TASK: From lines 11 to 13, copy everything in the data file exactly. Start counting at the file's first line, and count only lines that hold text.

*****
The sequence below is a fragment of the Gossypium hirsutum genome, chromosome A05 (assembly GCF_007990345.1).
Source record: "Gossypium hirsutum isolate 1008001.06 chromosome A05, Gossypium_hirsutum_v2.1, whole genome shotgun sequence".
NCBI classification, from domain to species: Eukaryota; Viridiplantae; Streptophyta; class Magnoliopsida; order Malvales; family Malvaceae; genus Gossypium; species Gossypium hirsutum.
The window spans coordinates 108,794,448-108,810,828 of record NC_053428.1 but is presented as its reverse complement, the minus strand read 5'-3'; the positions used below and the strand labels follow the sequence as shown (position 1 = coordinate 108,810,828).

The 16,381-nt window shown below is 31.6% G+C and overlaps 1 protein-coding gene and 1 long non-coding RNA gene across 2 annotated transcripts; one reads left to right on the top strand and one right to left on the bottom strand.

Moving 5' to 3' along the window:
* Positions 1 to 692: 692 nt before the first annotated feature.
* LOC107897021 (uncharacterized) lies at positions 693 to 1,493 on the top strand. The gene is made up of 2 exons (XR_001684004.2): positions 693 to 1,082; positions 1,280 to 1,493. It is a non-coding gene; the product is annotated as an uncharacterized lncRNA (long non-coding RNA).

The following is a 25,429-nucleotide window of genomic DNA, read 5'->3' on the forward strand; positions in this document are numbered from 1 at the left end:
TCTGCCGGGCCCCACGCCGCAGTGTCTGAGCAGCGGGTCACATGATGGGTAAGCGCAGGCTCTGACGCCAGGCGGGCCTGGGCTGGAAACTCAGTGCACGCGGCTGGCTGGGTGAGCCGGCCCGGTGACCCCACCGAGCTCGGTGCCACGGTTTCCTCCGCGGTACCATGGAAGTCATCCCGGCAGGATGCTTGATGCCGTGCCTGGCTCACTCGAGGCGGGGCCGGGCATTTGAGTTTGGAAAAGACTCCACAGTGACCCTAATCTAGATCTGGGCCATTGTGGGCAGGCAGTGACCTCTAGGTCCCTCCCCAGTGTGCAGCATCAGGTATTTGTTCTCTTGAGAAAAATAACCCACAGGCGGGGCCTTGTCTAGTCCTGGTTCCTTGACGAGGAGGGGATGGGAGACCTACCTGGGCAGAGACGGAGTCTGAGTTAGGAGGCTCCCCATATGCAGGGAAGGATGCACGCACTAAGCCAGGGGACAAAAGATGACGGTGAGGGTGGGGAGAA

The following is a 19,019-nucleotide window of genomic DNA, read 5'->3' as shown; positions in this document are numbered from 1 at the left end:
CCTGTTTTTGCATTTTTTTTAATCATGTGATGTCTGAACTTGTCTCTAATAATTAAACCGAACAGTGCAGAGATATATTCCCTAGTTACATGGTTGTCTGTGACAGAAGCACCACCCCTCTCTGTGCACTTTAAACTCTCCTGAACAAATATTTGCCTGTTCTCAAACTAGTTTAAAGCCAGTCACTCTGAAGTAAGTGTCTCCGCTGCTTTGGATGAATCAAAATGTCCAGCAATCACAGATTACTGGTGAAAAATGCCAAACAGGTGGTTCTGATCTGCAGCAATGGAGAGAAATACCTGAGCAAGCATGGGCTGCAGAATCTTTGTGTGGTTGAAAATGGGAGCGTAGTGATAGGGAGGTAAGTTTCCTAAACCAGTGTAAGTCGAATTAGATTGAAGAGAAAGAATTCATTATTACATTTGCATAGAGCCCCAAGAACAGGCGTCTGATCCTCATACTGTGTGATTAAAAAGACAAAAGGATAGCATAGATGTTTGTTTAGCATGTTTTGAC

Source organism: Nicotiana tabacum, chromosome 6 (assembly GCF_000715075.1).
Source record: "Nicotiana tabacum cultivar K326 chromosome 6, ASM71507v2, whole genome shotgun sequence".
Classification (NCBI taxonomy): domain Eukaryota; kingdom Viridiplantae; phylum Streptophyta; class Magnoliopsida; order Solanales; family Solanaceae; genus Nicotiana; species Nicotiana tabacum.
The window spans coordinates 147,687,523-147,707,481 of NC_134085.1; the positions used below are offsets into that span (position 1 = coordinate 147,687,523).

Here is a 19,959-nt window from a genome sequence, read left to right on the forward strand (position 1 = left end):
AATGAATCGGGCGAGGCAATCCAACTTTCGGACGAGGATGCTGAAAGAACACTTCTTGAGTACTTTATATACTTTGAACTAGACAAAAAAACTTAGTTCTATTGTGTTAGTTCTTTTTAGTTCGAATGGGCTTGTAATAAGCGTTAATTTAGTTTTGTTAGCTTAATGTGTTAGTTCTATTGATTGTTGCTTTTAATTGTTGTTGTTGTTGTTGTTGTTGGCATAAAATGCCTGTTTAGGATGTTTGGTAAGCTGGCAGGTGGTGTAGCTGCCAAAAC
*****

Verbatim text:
The following is a 19,019-nucleotide window of genomic DNA, read 5'->3' as shown; positions in this document are numbered from 1 at the left end:
CCTGTTTTTGCATTTTTTTTAATCATGTGATGTCTGAACTTGTCTCTAATAATTAAACCGAACAGTGCAGAGATATATTCCCTAGTTACATGGTTGTCTGTGACAGAAGCACCACCCCTCTCTGTGCACTTTAAACTCTCCTGAACAAATATTTGCCTGTTCTCAAACTAGTTTAAAGCCAGTCACTCTGAAGTAAGTGTCTCCGCTGCTTTGGATGAATCAAAATGTCCAGCAATCACAGATTACTGGTGAAAAATGCCAAACAGGTGGTTCTGATCTGCAGCAATGGAGAGAAATACCTGAGCAAGCATGGGCTGCAGAATCTTTGTGTGGTTGAAAATGGGAGCGTAGTGATAGGGAGGTAAGTTTCCTAAACCAGTGTAAGTCGAATTAGATTGAAGAGAAAGAATTCATTATTACATTTGCATAGAGCCCCAAGAACAGGCGTCTGATCCTCATACTGTGTGATTAAAAAGACAAAAGGATAGCATAGATGTTTGTTTAGCATGTTTTGAC

Source organism: Nicotiana tabacum, chromosome 6 (assembly GCF_000715075.1).